So, no, I do not have a lot of respect for Clem’s position or perspective. Screw him.
I will say though that all this Trump business is depressing, because a lot of more significant and talented people than Clem have lost their grip and joined the Trump Movement. There are a lot of conservative bloggers I follow and like dancing along in the wake of Donald the Blue-Suited-and-tied-excessively-long-necktied Piper. I’m making something of an heroic effort these days to restrain myself from saying the cruelest things I can possibly say, because I think they are inevitably going to lose, and I don’t really want to alienate many of them. I don’t think the Conservative Movement or the Conservative Blogosphere can do without them. Unlike Clem there, in the Cabela’s t-shirt. To hell with Clem.
Cabela Clem is really one Larry Wayne Lindsey, and his story is bogus according to folks from Colorado.
It appears that Trump supporters who have rallied behind Larry Wayne Lindsey have been schlonged.
Lindsey became an overnight sensation after the Trump Report Drudge Report highlighted a video of the wannabe Trump delegate burning his Republican party registration after pro-Cruz political insiders cast him aside. The trouble with Larryâ€™s story is that it is a big fat lie.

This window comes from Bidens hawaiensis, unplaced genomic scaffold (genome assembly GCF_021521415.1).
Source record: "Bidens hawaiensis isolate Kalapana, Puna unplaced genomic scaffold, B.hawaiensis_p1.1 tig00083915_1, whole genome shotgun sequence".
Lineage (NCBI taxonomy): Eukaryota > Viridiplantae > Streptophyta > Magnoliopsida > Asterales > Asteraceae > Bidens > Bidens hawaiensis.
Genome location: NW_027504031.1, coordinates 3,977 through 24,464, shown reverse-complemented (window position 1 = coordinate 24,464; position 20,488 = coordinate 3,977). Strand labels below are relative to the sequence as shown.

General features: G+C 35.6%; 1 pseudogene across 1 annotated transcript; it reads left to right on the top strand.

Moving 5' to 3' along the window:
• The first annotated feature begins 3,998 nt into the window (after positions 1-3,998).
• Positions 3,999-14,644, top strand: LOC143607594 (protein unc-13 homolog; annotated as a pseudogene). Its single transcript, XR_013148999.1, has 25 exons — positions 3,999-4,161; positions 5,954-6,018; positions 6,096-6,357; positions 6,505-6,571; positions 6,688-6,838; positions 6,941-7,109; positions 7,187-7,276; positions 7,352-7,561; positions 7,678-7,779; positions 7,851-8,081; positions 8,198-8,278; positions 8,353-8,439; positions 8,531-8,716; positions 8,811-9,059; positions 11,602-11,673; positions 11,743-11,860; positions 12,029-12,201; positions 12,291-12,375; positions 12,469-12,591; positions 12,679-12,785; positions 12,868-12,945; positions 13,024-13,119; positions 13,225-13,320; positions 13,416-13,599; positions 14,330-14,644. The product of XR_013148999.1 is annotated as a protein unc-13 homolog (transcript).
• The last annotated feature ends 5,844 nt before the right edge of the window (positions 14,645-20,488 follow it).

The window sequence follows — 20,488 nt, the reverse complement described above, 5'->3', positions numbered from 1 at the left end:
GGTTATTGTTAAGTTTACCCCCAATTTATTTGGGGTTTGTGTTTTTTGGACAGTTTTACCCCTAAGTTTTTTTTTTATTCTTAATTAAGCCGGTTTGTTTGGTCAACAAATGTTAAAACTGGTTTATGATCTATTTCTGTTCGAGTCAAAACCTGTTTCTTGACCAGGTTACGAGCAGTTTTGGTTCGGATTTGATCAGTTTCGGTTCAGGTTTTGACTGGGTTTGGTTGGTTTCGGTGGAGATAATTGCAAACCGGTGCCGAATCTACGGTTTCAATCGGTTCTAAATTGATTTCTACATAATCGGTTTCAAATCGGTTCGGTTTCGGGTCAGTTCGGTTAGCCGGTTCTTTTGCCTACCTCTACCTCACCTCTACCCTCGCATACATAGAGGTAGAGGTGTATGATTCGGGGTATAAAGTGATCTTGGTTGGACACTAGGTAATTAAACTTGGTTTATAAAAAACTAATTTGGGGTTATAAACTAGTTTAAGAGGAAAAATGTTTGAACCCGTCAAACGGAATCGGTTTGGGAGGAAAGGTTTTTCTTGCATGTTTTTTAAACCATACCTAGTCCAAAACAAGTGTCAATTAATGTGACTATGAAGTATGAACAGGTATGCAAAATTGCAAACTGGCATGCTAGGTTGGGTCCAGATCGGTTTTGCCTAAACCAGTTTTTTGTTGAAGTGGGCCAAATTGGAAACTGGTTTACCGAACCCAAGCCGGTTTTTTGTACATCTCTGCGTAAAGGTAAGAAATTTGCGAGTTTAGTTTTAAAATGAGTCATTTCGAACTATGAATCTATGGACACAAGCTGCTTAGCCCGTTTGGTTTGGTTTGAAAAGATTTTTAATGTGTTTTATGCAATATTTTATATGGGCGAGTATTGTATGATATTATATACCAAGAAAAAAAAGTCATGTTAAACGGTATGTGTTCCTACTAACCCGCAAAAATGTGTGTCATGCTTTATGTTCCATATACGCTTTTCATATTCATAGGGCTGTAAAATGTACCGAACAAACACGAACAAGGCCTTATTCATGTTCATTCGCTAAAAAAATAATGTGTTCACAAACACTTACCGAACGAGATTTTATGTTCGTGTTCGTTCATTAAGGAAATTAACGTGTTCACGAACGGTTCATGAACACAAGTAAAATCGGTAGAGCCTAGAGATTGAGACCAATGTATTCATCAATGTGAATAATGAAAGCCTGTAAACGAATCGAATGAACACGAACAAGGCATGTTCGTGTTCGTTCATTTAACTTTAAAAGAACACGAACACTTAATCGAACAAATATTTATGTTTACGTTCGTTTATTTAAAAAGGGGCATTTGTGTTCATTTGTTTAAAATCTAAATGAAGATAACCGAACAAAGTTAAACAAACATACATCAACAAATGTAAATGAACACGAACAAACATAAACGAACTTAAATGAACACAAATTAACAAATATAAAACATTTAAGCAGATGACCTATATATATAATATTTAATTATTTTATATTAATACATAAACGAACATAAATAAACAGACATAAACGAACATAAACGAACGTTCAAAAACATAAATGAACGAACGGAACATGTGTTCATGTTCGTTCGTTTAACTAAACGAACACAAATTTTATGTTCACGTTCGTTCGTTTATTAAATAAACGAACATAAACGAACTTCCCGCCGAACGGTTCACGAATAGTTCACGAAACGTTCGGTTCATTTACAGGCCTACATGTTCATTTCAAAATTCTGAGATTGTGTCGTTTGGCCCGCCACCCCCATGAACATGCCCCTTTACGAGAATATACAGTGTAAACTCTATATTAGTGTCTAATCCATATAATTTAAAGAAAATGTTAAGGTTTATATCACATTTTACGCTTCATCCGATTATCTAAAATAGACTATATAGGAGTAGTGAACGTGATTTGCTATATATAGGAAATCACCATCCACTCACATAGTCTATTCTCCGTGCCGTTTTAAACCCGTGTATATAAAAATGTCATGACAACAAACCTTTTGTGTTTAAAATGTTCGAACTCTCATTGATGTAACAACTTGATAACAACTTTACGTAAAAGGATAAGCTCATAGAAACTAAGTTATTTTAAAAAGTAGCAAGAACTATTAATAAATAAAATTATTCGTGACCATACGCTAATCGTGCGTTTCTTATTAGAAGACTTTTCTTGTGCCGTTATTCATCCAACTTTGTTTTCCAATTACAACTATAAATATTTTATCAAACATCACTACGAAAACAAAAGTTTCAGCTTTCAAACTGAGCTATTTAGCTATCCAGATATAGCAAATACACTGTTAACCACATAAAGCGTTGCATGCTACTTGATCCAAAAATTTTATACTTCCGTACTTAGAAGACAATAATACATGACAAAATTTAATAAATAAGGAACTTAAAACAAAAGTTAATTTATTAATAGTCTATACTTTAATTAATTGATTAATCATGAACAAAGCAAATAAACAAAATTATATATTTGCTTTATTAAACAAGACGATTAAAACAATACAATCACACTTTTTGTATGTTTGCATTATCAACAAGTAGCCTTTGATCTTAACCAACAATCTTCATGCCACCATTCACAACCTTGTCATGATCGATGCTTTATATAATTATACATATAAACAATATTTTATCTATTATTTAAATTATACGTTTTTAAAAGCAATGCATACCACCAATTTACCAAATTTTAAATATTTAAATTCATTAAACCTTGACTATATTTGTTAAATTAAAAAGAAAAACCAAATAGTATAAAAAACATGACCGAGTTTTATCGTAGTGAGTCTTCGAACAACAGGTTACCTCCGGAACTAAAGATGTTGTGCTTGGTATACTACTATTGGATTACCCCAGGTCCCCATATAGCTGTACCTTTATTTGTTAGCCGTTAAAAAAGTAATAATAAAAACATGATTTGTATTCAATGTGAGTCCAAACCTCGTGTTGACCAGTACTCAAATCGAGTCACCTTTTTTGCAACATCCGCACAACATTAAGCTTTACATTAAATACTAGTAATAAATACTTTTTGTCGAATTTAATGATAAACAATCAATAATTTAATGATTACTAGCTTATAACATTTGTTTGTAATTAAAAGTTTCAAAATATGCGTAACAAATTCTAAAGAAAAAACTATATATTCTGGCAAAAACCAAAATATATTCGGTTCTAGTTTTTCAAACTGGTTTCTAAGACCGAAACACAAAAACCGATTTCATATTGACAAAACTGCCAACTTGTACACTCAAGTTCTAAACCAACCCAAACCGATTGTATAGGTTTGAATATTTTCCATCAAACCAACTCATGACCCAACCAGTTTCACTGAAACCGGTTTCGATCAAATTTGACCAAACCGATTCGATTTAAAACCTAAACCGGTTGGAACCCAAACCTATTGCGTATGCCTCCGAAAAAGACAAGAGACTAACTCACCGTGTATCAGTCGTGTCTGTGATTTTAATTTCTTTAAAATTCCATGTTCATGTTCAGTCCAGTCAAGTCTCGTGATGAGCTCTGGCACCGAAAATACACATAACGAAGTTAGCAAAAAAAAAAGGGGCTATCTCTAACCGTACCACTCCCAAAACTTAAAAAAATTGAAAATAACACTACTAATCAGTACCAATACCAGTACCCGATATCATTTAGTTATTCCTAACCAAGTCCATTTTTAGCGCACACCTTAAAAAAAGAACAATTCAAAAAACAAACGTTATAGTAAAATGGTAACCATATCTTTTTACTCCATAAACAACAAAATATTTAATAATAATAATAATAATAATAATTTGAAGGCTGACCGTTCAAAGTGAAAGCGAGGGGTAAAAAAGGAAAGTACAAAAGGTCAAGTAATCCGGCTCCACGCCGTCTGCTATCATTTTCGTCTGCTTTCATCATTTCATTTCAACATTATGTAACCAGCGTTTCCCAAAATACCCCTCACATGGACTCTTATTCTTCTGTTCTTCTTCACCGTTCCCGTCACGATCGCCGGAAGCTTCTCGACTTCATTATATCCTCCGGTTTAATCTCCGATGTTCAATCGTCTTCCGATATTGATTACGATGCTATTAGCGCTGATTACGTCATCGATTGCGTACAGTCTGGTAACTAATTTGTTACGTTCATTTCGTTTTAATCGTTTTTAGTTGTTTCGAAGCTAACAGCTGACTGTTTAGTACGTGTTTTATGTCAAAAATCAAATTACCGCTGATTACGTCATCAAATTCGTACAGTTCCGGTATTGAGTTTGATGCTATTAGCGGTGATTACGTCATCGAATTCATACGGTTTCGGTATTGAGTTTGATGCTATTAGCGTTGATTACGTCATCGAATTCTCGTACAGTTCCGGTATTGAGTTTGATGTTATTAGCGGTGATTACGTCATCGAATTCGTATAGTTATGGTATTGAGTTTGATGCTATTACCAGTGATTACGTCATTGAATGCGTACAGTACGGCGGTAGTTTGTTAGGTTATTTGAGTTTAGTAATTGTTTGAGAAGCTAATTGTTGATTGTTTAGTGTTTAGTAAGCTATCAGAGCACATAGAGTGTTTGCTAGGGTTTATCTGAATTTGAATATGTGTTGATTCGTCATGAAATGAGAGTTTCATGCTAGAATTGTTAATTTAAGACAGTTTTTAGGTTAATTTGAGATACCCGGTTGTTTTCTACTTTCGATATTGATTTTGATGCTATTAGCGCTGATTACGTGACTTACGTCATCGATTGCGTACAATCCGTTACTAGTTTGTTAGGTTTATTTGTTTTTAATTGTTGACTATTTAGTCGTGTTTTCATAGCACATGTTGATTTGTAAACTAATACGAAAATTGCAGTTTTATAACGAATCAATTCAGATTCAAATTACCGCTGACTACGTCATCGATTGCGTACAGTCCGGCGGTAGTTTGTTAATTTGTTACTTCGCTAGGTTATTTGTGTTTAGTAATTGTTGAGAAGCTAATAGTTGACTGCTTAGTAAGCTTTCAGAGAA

Larry did not attend the county caucus, which is where he needed to go in order to get elected as a delegate to the state convention. …
NBC News actually reported that Larry was shut out likely due to his own â€œlack of familiarity with the process.â€
â€œBut a sign-in sheet from his countyâ€™s March 19 assembly, the second step of the process where delegates were elected to the statewide assembly, reveals that Lindsey never showed up to that meeting, and an alternate signed in for him instead.â€
And when confronted with the fact that he did not attend the correct meeting, Larry Wayne Lindsey, who regularly posts Prntly articles headlining Ted Cruzâ€™s alleged sexual exploits and supposed ineligibility, â€œadmits he may have missed a meeting,â€ but following in the footsteps of his dear leader, shockingly blames one of the â€œmany Cruz supporters who deliberately tried to mislead him on several occasions, including on dates and times of meetings.â€